The transcript of the hearing reveals that the court appeared to have been primarily concerned with the desirability of the child's having "a regular schedule" and that this consideration was apparently the basis of his decision to grant custody to appellee father. The transcript further reveals that, while the court orally recited the "best interests of the child" standard, he manifestly skirted, or left open, the question of whether a material change of conditions, in the sense contemplated by the relevant statutory and case law, had actually occurred. See OCGA 19-9-3
and Annots. See also Blackburn v. Blackburn, 168 Ga. App. 66 (308 SE2d 193) (1983)
, which requires, at 71, "reasonable evidence" of a material change of conditions affecting the child's welfare, in order to justify changing custody from one parent to the other. The court prepared no written findings of fact or conclusions of law but entered an order changing custody from mother to father, with visitation rights to the former. The basis of the determination was stated in a somewhat circular and conclusory manner, as follows: "[I]t was to the best interests of the said minor child that the petition for change of custody be granted, since the Court felt on the basis of all the evidence that such a holding was in the best interests of said minor child. . . ."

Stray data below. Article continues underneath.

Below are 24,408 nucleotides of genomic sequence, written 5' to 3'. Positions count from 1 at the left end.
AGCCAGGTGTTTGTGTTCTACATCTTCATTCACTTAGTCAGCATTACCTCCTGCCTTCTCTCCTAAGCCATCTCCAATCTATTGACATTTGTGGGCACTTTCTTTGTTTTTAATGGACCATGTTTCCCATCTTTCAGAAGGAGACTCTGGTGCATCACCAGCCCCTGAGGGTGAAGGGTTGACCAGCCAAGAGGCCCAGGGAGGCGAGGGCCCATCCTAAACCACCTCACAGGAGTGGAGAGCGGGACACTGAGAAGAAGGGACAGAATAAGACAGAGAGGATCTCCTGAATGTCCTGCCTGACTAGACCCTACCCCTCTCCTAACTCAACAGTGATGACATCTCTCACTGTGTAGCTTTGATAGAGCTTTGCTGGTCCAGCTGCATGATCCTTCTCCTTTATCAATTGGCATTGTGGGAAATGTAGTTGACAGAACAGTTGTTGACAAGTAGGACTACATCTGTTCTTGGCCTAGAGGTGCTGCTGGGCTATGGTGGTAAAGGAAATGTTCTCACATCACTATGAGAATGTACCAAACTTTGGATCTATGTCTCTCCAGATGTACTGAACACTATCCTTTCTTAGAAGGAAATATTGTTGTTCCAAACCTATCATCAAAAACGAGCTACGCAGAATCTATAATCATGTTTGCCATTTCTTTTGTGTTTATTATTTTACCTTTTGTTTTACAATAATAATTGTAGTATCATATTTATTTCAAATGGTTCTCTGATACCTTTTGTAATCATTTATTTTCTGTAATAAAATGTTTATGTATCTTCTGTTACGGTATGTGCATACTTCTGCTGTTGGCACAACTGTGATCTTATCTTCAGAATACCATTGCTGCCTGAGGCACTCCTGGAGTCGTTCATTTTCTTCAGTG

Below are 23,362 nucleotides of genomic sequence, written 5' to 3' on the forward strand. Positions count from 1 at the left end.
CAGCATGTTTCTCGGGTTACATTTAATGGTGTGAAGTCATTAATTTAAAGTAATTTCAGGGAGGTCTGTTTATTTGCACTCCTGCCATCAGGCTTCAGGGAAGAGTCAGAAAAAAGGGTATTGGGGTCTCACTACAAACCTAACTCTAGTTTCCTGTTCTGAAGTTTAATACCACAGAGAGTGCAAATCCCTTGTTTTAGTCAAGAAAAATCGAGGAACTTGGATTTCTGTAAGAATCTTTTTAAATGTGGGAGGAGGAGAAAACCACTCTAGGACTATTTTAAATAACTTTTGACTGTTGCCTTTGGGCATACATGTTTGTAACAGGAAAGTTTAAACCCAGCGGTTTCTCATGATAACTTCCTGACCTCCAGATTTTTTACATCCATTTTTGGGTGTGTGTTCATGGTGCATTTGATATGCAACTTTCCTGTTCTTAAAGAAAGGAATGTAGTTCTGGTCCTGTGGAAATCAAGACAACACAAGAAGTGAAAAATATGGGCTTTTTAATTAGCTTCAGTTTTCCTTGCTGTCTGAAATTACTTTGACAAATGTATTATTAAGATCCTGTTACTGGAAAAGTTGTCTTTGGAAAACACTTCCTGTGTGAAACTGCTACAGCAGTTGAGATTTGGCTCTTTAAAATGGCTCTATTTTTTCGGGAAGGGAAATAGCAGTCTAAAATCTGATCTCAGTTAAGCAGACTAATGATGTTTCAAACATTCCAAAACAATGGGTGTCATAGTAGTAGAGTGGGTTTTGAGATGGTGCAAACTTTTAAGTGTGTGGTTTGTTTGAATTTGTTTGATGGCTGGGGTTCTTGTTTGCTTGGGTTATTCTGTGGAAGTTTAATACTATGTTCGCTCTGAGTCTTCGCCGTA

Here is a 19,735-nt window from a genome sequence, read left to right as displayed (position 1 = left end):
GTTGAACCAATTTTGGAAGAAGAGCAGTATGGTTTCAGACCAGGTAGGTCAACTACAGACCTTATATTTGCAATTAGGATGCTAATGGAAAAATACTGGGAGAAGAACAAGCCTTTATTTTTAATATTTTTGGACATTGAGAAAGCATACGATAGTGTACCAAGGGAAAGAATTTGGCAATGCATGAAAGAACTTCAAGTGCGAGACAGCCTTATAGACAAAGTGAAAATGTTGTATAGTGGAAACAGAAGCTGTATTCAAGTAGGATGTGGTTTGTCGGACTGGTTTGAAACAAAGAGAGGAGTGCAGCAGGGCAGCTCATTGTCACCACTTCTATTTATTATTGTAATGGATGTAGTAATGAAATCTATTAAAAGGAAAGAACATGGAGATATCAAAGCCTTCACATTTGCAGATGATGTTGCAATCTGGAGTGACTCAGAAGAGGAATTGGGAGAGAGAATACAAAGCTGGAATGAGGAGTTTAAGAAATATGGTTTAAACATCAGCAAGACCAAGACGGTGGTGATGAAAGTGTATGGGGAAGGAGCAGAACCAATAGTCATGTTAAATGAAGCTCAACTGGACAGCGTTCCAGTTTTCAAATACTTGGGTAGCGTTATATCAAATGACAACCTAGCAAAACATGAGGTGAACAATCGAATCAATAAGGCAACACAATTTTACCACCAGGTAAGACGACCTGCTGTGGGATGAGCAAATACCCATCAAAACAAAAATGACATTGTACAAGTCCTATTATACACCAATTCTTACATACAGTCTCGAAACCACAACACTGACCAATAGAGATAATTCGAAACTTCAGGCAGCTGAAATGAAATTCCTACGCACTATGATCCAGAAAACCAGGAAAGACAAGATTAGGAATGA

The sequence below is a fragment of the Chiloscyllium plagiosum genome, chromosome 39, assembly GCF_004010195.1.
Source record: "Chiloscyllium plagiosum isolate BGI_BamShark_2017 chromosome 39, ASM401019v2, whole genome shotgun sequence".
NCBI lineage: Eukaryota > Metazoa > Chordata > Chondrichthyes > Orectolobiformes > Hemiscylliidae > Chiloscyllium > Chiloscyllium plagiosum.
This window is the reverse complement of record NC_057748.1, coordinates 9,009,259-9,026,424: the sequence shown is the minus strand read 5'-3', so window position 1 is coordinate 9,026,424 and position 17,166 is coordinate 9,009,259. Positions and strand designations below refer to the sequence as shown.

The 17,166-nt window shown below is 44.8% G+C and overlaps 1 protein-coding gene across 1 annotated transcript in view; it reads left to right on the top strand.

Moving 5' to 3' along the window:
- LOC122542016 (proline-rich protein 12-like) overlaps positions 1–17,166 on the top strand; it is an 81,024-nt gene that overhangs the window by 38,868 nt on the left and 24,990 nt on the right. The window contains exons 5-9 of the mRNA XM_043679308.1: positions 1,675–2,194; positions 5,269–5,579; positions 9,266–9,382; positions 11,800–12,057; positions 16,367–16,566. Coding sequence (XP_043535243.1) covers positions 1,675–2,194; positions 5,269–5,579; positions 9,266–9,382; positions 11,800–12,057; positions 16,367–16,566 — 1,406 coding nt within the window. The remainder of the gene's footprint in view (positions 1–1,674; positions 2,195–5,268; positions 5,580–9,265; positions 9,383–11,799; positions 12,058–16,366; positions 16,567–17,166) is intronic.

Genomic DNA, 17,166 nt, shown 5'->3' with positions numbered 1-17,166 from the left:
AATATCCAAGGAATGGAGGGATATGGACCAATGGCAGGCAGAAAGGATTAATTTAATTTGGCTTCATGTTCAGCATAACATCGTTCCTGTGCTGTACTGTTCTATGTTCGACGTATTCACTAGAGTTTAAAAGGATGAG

Appellant enumerates as error the following: (1) the trial court's modifying the existing custody award without evidence of a material change in conditions; (2) the court's basing his order solely on "best interest of the child" without first establishing that a material change in conditions had occurred; (3) the court's failure to make findings of fact; and (4) the court's making a custody determination prematurely, after what was originally scheduled as an interlocutory, or rule nisi, hearing. Appellee contends that the first three enumerations are groundless or, at worst, constitute amendable defects appearing on the face of the record; and that, by participating in the hearing without objection, appellant waived the right to make the fourth enumeration. Held: